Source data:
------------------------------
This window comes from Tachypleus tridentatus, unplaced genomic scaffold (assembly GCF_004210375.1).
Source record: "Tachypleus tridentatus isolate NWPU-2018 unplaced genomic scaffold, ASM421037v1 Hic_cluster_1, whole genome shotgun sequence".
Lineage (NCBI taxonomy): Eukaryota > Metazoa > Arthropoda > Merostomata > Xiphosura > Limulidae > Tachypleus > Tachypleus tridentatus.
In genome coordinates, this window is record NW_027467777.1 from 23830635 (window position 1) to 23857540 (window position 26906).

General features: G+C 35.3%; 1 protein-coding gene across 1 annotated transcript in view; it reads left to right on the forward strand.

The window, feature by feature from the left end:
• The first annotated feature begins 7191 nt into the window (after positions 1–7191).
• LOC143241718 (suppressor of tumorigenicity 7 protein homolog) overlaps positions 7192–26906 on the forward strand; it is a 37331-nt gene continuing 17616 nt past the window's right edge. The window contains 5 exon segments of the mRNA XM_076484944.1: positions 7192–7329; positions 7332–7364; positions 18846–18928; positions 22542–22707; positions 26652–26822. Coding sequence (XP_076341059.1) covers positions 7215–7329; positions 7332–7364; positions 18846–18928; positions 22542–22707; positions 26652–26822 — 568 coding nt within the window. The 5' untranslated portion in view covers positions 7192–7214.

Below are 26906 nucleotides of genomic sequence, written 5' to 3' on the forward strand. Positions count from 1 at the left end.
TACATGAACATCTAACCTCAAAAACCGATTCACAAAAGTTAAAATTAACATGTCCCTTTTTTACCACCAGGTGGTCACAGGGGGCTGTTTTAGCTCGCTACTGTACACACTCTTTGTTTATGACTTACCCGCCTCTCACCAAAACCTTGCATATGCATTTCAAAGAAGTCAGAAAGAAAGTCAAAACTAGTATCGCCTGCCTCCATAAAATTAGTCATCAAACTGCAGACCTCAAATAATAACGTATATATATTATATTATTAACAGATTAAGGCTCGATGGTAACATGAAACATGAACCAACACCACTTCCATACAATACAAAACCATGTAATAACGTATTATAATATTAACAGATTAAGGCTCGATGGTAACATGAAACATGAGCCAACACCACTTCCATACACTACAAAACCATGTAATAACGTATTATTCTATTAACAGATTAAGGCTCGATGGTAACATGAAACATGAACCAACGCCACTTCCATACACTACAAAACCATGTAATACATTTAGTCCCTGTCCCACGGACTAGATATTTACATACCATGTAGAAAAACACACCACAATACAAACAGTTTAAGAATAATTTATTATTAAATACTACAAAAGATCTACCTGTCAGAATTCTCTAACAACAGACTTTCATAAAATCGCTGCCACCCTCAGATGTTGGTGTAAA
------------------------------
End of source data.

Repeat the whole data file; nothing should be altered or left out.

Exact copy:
This window comes from Tachypleus tridentatus, unplaced genomic scaffold (assembly GCF_004210375.1).
Source record: "Tachypleus tridentatus isolate NWPU-2018 unplaced genomic scaffold, ASM421037v1 Hic_cluster_1, whole genome shotgun sequence".
Lineage (NCBI taxonomy): Eukaryota > Metazoa > Arthropoda > Merostomata > Xiphosura > Limulidae > Tachypleus > Tachypleus tridentatus.
In genome coordinates, this window is record NW_027467777.1 from 23830635 (window position 1) to 23857540 (window position 26906).

General features: G+C 35.3%; 1 protein-coding gene across 1 annotated transcript in view; it reads left to right on the forward strand.

The window, feature by feature from the left end:
• The first annotated feature begins 7191 nt into the window (after positions 1–7191).
• LOC143241718 (suppressor of tumorigenicity 7 protein homolog) overlaps positions 7192–26906 on the forward strand; it is a 37331-nt gene continuing 17616 nt past the window's right edge. The window contains 5 exon segments of the mRNA XM_076484944.1: positions 7192–7329; positions 7332–7364; positions 18846–18928; positions 22542–22707; positions 26652–26822. Coding sequence (XP_076341059.1) covers positions 7215–7329; positions 7332–7364; positions 18846–18928; positions 22542–22707; positions 26652–26822 — 568 coding nt within the window. The 5' untranslated portion in view covers positions 7192–7214.

Below are 26906 nucleotides of genomic sequence, written 5' to 3' on the forward strand. Positions count from 1 at the left end.
TACATGAACATCTAACCTCAAAAACCGATTCACAAAAGTTAAAATTAACATGTCCCTTTTTTACCACCAGGTGGTCACAGGGGGCTGTTTTAGCTCGCTACTGTACACACTCTTTGTTTATGACTTACCCGCCTCTCACCAAAACCTTGCATATGCATTTCAAAGAAGTCAGAAAGAAAGTCAAAACTAGTATCGCCTGCCTCCATAAAATTAGTCATCAAACTGCAGACCTCAAATAATAACGTATATATATTATATTATTAACAGATTAAGGCTCGATGGTAACATGAAACATGAACCAACACCACTTCCATACAATACAAAACCATGTAATAACGTATTATAATATTAACAGATTAAGGCTCGATGGTAACATGAAACATGAGCCAACACCACTTCCATACACTACAAAACCATGTAATAACGTATTATTCTATTAACAGATTAAGGCTCGATGGTAACATGAAACATGAACCAACGCCACTTCCATACACTACAAAACCATGTAATACATTTAGTCCCTGTCCCACGGACTAGATATTTACATACCATGTAGAAAAACACACCACAATACAAACAGTTTAAGAATAATTTATTATTAAATACTACAAAAGATCTACCTGTCAGAATTCTCTAACAACAGACTTTCATAAAATCGCTGCCACCCTCAGATGTTGGTGTAAA